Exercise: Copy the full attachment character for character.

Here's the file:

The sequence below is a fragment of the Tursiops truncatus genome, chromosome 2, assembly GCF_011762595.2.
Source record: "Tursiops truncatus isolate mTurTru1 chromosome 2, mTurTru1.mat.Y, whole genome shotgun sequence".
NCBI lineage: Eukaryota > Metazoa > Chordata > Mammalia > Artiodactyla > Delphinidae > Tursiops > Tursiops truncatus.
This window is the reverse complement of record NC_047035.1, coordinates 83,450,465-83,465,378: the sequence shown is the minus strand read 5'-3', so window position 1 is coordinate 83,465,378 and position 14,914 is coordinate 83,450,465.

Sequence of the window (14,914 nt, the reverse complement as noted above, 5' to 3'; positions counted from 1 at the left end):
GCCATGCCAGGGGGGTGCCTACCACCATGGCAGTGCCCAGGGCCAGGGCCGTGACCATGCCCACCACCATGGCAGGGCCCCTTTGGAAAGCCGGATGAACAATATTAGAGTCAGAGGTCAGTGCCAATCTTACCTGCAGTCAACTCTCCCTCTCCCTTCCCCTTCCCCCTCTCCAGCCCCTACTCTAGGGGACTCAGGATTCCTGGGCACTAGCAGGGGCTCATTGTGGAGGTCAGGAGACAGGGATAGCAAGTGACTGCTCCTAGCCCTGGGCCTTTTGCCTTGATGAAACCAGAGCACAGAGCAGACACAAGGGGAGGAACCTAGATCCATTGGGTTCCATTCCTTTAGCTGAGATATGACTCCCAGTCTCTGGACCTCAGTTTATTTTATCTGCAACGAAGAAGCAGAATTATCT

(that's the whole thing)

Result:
The sequence below is a fragment of the Tursiops truncatus genome, chromosome 2, assembly GCF_011762595.2.
Source record: "Tursiops truncatus isolate mTurTru1 chromosome 2, mTurTru1.mat.Y, whole genome shotgun sequence".
NCBI lineage: Eukaryota > Metazoa > Chordata > Mammalia > Artiodactyla > Delphinidae > Tursiops > Tursiops truncatus.
This window is the reverse complement of record NC_047035.1, coordinates 83,450,465-83,465,378: the sequence shown is the minus strand read 5'-3', so window position 1 is coordinate 83,465,378 and position 14,914 is coordinate 83,450,465.

Sequence of the window (14,914 nt, the reverse complement as noted above, 5' to 3'; positions counted from 1 at the left end):
GCCATGCCAGGGGGGTGCCTACCACCATGGCAGTGCCCAGGGCCAGGGCCGTGACCATGCCCACCACCATGGCAGGGCCCCTTTGGAAAGCCGGATGAACAATATTAGAGTCAGAGGTCAGTGCCAATCTTACCTGCAGTCAACTCTCCCTCTCCCTTCCCCTTCCCCCTCTCCAGCCCCTACTCTAGGGGACTCAGGATTCCTGGGCACTAGCAGGGGCTCATTGTGGAGGTCAGGAGACAGGGATAGCAAGTGACTGCTCCTAGCCCTGGGCCTTTTGCCTTGATGAAACCAGAGCACAGAGCAGACACAAGGGGAGGAACCTAGATCCATTGGGTTCCATTCCTTTAGCTGAGATATGACTCCCAGTCTCTGGACCTCAGTTTATTTTATCTGCAACGAAGAAGCAGAATTATCT